Widely-discussed book news this week: Amazon UK’s report that ebook sales have outstripped the sales of all print formats combined.
According to unaudited figures released by [Amazon UK] on Monday, since the start of 2012, for every 100 hardback and paperback book sold on its site, customers downloaded 114 ebooks.
This generated many headlines announcing that Ebooks Beat Print!, along with the usual “Print is dead!” commentary (regretful or jubilant, according to bias). However, Amazon is famous for reporting statistics without providing the details necessary to fully evaluate them–just as the media is famous for disseminating a juicy sound bite even if it doesn’t really represent the actual news story. Herewith, a bit of context.
– The figures are unaudited. According to The Guardian, “Amazon has refused to release audited figures for its digital book sales, something it does for printed books. It told the Guardian that the company would not discuss future policy on the matter.”
– Lost in many of the headlines: the report comes from Amazon UK, not Amazon overall. I admit this is kind of a bagatelle, especially since Amazon US reported similar news back in 2011–but still, accuracy is important. Call me a pedant.
– I can’t help wondering how much of a sales bump was provided by the phenomenal popularity of the tiresomely over-hyped 50 Shades trilogy.
– Free ebooks were excluded from Amazon’s calculations, which is good…but how many of the ebooks were Kindle exclusives, available only at Amazon? Even if it’s only a small percentage of the whole, the inclusion of books that can be bought nowhere else would tend to skew the figures.
– Amazon has the most popular single ebook reading device (Kindle owned about 40% of the market as of the end of 2011) and an even more commanding chunk of the ebook market (around 60% right now, according to most sources). Beyond the still-rapidly-growing enthusiasm for ebooks, these factors certainly contributed to ebook sales dominance at Amazon.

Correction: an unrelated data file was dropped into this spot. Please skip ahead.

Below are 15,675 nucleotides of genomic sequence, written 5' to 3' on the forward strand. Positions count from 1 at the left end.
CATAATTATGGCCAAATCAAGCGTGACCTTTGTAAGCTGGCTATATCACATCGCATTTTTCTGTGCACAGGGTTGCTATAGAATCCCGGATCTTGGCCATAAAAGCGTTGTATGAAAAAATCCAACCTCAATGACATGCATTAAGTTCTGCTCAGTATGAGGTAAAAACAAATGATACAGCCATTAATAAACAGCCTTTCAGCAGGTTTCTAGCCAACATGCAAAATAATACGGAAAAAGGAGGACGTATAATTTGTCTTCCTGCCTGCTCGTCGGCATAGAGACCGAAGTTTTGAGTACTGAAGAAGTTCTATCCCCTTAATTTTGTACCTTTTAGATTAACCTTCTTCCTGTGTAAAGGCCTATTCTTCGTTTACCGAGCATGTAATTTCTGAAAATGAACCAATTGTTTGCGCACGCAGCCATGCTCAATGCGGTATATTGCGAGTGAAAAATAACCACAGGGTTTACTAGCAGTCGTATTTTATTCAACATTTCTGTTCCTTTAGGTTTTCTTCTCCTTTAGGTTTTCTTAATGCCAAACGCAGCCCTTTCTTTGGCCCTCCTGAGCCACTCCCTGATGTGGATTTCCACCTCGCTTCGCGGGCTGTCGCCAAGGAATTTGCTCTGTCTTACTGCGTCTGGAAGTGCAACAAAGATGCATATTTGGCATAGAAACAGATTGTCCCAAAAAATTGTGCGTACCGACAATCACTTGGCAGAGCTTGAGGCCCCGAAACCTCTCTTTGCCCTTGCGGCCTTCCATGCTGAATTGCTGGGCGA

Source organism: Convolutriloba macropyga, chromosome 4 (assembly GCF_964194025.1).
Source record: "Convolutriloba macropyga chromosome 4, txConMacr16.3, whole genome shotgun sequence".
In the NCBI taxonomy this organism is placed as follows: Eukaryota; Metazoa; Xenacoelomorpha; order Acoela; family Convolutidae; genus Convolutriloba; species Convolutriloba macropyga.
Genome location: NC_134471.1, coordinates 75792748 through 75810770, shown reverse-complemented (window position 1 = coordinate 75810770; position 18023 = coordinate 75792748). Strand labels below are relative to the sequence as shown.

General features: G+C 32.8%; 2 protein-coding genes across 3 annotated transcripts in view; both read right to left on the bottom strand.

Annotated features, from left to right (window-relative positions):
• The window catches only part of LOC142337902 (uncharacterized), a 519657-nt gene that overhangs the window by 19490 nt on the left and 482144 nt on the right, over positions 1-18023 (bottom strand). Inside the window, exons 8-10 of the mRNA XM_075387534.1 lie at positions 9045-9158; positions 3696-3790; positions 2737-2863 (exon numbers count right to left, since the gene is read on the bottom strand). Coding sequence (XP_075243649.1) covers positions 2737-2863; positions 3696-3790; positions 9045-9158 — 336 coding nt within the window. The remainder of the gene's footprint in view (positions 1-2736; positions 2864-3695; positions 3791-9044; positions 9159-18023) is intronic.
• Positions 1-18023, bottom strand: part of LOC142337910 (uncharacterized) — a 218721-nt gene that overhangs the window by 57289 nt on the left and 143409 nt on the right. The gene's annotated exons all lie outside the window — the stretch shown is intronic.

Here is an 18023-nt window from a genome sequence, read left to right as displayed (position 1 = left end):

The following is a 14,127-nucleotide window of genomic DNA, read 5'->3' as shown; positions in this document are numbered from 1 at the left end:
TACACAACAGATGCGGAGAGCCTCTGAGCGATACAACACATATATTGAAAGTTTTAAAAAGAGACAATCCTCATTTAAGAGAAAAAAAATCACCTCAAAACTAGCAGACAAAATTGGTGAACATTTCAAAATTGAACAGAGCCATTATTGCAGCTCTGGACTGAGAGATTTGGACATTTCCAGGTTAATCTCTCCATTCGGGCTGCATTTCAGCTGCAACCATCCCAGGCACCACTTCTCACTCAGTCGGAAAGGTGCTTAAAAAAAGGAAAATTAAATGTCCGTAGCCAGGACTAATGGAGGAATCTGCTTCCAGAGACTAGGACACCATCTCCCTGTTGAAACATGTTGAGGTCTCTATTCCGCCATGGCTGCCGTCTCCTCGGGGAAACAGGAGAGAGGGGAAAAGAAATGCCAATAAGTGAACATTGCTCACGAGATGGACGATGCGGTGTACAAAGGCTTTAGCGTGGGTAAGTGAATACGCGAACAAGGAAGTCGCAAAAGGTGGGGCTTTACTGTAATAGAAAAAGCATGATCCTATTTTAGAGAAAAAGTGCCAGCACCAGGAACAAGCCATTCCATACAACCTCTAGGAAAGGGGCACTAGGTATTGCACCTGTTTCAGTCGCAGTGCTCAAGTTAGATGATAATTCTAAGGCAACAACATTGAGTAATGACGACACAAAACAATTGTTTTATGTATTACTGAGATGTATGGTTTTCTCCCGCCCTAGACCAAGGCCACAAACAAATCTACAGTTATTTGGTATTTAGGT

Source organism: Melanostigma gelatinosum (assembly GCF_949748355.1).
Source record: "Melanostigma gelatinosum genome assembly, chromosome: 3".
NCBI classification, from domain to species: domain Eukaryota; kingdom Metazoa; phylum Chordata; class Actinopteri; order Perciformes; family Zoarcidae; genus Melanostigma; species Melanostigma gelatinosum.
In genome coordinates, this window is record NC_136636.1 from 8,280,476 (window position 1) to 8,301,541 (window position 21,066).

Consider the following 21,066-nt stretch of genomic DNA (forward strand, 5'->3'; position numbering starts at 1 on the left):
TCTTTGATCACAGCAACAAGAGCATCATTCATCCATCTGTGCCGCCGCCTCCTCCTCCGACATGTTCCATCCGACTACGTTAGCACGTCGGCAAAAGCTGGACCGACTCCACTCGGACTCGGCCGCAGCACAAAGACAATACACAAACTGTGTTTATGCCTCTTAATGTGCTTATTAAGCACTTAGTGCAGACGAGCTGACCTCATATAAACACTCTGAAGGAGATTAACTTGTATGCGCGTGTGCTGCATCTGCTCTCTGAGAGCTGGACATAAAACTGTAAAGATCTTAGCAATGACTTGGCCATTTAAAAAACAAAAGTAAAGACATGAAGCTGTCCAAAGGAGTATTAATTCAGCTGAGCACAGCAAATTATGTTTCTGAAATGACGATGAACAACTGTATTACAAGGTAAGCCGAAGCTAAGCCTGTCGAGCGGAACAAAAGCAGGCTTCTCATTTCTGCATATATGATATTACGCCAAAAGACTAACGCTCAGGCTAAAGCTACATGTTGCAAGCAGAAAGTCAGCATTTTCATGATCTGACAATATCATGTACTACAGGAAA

– Amazon is the world’s major vendor of ebooks…but it’s just one of many vendors of print books. In the USA, for instance, ebooks had become “the single dominant format in adult fiction sales” by the end of 2011–but as of January 2012, the sale of print formats was still more than triple that of ebooks across all trade categories.
– Last but not least, for those who fear that print is dead, or wish it had died some time ago, I came across an interesting article this week about the Book Industry Study Group’s ongoing survey of consumers’ attitudes toward ebooks. The latest figures from this survey reveal that print is seeing gains as ebook consumers diversify their buying habits.
The percentage of e-book consumers who “exclusively or mostly” purchased book content in e-book format decreased from nearly 70% in August 2011 to 60% in May 2012…During the same period, the percentage of survey respondents who had no preference for either e-book or print formats, or who bought some genres in e-book format and others in print, rose from 25% to 34%.
This suggests that, for the moment, we’re heading toward a hybrid market in which ebooks are just one more book format for consumers to choose from–not the doom of print, nor a cause célèbre, but simply another container for text. Of course, we’re still on the cusp of a paradigm shift, so no one can say what may happen in the far future. But with that caveat, I think print books and ebooks will co-exist relatively peaceably for some time to come…Amazon statistics notwithstanding.